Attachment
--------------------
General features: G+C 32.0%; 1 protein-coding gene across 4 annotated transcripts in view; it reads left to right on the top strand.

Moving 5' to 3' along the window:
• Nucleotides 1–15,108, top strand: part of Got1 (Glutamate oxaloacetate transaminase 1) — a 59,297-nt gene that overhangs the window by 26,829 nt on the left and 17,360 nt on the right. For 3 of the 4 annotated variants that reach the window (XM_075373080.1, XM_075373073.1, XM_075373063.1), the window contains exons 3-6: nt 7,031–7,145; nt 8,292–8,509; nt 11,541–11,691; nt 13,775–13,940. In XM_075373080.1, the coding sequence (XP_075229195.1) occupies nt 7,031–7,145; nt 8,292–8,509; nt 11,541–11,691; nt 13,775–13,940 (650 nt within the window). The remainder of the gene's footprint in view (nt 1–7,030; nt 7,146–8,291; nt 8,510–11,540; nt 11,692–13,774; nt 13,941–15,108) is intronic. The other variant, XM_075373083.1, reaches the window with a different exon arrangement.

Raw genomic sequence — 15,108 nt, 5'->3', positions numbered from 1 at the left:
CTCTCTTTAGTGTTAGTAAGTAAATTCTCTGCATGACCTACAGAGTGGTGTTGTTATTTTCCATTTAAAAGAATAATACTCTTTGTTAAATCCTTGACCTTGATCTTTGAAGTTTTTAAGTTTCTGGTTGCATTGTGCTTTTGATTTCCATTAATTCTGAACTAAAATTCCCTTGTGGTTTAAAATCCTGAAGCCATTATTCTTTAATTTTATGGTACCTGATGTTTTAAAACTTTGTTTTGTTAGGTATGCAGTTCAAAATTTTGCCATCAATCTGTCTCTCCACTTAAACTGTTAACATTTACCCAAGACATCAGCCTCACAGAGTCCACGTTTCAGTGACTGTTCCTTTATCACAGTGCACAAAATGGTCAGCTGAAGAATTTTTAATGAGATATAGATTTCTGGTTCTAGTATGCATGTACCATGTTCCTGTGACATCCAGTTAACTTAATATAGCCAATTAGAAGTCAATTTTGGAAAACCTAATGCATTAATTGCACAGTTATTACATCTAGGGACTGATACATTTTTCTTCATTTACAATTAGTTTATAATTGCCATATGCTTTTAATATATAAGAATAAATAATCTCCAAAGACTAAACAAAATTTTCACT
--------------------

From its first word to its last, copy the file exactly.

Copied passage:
General features: G+C 32.0%; 1 protein-coding gene across 4 annotated transcripts in view; it reads left to right on the top strand.

Moving 5' to 3' along the window:
• Nucleotides 1–15,108, top strand: part of Got1 (Glutamate oxaloacetate transaminase 1) — a 59,297-nt gene that overhangs the window by 26,829 nt on the left and 17,360 nt on the right. For 3 of the 4 annotated variants that reach the window (XM_075373080.1, XM_075373073.1, XM_075373063.1), the window contains exons 3-6: nt 7,031–7,145; nt 8,292–8,509; nt 11,541–11,691; nt 13,775–13,940. In XM_075373080.1, the coding sequence (XP_075229195.1) occupies nt 7,031–7,145; nt 8,292–8,509; nt 11,541–11,691; nt 13,775–13,940 (650 nt within the window). The remainder of the gene's footprint in view (nt 1–7,030; nt 7,146–8,291; nt 8,510–11,540; nt 11,692–13,774; nt 13,941–15,108) is intronic. The other variant, XM_075373083.1, reaches the window with a different exon arrangement.

Raw genomic sequence — 15,108 nt, 5'->3', positions numbered from 1 at the left:
CTCTCTTTAGTGTTAGTAAGTAAATTCTCTGCATGACCTACAGAGTGGTGTTGTTATTTTCCATTTAAAAGAATAATACTCTTTGTTAAATCCTTGACCTTGATCTTTGAAGTTTTTAAGTTTCTGGTTGCATTGTGCTTTTGATTTCCATTAATTCTGAACTAAAATTCCCTTGTGGTTTAAAATCCTGAAGCCATTATTCTTTAATTTTATGGTACCTGATGTTTTAAAACTTTGTTTTGTTAGGTATGCAGTTCAAAATTTTGCCATCAATCTGTCTCTCCACTTAAACTGTTAACATTTACCCAAGACATCAGCCTCACAGAGTCCACGTTTCAGTGACTGTTCCTTTATCACAGTGCACAAAATGGTCAGCTGAAGAATTTTTAATGAGATATAGATTTCTGGTTCTAGTATGCATGTACCATGTTCCTGTGACATCCAGTTAACTTAATATAGCCAATTAGAAGTCAATTTTGGAAAACCTAATGCATTAATTGCACAGTTATTACATCTAGGGACTGATACATTTTTCTTCATTTACAATTAGTTTATAATTGCCATATGCTTTTAATATATAAGAATAAATAATCTCCAAAGACTAAACAAAATTTTCACT